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BY: MATTHEW GRAHAMSep 13 2019, 3:17PM

Mortgage rates were already having their worst week since 2016 as of yesterday afternoon.  Rather than help to heal some of the damage, today’s bond market momentum only made things worse.  Whether we’re looking at 10yr Treasury yields a broad indicator of longer-term rates or average mortgage lender offerings, this week now ranks among the top 3 in the past decade in terms of the overall move higher.  At this point, we’d have to go back to the trauma of 2013’s ‘taper tantrum’ to see anything bigger.

Few, if any, news articles or various mortgage rate indices have had a chance to catch up with the move.  This is especially true of the widely cited Freddie Mac data that circulated yesterday.  It indicated a 0.06% increase in rates from the previous week.  It was already significantly outdated by yesterday afternoon, but the gap between there and reality is now truly staggering with the average lender’s week-over-week jump hitting 0.30% by Friday afternoon.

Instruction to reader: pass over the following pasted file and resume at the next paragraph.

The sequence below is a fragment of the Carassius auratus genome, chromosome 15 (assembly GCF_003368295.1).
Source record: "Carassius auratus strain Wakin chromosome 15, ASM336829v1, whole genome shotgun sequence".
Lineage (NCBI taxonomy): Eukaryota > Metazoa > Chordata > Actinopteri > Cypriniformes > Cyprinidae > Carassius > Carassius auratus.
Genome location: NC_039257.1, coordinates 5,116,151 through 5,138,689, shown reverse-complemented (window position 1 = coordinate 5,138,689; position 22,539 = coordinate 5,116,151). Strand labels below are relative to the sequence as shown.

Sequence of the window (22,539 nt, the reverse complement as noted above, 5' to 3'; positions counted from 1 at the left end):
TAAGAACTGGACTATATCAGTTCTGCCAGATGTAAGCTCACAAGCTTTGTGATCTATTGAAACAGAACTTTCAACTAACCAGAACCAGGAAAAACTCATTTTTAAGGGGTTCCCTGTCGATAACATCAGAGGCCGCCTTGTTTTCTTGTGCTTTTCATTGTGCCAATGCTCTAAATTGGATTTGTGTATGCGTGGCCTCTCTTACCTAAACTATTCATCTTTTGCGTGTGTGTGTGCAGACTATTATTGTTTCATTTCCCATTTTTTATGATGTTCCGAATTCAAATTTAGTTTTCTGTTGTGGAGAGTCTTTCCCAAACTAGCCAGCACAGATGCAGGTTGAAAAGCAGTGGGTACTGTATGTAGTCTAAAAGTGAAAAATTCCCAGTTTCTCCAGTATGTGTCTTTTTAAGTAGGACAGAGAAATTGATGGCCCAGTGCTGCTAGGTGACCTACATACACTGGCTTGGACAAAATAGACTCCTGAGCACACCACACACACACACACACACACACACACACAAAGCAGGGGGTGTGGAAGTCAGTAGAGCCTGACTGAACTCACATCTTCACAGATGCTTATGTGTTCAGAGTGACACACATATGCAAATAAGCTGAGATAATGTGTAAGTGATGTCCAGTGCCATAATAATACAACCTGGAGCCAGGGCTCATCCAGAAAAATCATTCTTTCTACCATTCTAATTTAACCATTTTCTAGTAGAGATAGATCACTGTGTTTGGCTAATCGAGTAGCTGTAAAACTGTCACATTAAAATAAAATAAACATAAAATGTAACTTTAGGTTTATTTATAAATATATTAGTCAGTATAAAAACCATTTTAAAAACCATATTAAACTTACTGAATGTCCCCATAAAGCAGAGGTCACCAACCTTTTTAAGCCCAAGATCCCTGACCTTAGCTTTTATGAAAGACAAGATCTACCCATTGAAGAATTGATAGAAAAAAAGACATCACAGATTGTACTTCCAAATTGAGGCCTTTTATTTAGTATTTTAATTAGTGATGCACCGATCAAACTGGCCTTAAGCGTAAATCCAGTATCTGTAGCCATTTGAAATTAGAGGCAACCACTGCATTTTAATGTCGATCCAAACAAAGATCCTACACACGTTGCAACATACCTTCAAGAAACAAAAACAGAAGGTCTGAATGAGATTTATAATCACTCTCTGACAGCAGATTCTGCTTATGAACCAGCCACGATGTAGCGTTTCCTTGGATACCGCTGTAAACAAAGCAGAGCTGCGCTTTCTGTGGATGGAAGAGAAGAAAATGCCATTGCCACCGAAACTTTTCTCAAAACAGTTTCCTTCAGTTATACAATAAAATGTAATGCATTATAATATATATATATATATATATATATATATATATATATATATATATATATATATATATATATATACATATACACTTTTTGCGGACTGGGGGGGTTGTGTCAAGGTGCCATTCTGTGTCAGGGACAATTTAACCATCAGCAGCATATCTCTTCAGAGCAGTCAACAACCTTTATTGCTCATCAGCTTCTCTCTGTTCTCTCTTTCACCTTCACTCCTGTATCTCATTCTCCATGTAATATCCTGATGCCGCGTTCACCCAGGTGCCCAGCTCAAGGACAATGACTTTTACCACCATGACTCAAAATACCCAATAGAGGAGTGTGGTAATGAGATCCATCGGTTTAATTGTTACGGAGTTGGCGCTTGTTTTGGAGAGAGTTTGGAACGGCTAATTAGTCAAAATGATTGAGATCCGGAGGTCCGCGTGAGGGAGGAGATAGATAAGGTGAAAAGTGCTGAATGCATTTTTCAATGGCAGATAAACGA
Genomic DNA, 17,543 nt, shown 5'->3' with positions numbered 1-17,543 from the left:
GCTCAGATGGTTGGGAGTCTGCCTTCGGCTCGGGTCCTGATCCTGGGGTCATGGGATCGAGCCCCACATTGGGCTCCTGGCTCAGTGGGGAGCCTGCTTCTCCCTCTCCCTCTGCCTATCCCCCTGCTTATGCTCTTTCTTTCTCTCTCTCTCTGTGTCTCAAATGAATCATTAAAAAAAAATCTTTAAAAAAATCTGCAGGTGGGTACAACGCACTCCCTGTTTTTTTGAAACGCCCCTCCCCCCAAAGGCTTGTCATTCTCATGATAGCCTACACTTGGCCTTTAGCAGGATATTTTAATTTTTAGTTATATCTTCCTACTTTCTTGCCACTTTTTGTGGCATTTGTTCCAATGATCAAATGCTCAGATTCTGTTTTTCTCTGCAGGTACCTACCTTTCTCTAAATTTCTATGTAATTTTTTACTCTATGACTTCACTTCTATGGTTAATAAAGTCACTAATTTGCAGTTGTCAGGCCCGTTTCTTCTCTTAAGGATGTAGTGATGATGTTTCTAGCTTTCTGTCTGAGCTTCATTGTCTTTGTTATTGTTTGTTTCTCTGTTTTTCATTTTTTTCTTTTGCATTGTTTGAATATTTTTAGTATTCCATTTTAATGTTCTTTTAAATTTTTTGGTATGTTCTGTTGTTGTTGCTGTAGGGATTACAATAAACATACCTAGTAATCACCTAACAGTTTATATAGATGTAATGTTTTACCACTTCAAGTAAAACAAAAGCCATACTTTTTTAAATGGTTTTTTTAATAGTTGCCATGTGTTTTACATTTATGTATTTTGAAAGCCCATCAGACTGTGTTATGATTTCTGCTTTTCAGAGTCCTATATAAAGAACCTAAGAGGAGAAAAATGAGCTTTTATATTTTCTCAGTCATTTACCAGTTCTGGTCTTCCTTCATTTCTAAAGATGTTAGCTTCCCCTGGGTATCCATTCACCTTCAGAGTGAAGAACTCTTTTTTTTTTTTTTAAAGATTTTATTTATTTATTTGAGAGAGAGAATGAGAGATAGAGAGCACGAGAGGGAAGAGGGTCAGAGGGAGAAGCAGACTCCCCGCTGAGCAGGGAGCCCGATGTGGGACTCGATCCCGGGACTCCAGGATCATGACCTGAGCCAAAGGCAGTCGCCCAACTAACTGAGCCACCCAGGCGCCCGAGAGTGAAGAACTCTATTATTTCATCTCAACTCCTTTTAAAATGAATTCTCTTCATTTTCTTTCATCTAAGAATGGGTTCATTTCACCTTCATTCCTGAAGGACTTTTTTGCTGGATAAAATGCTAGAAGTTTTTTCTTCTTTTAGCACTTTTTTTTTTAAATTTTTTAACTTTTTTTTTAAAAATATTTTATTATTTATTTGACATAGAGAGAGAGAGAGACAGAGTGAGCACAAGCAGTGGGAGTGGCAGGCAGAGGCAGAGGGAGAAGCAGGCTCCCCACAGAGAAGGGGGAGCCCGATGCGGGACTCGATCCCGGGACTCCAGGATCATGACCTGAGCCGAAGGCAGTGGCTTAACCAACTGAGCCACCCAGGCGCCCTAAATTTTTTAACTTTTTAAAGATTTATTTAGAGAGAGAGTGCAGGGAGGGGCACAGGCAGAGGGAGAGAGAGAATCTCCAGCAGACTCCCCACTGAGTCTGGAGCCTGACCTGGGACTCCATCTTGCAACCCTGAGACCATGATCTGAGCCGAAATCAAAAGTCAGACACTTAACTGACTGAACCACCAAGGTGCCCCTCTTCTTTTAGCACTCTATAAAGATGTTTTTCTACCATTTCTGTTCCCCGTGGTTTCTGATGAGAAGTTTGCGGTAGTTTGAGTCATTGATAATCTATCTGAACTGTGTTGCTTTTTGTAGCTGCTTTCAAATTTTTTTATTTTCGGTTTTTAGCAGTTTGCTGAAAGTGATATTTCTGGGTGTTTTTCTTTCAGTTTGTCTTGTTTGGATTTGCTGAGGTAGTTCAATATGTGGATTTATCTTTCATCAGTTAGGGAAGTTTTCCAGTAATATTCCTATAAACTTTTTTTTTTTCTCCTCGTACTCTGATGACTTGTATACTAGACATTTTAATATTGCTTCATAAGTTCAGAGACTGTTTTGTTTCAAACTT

I’ve heard a lot of talk and received more than a few questions about next week’s Fed announcement.  There seems to be a misconception about what the Fed rate cut can and can’t do for mortgage rates.  It’s important to understand that the Fed absolutely does not set conventional mortgage rates nor would a rate cut from the Fed have an bearing on the mortgage world.  That’s because next week’s Fed rate cut has ALREADY had a bearing on the mortgage world! 

The Fed only meets to potentially change rates 8 times a year.  The bond market that underlies mortgage rates, however, can change 8 times in less than a second.  Markets have LONG since priced in the Fed’s likely course of action (currently seen as 100% chance of a 0.25% rate cut).  So when the Fed cuts rates next week, mortgage rates won’t care.  Instead, mortgage-backed-bonds will be more interested in what the Fed has to say about what it might do in the future, and that conversation could go either way.  The bottom line here is that the Fed could cut its policy rate and mortgage rates could still move higher.  This flow of events is not-at-all uncommon.

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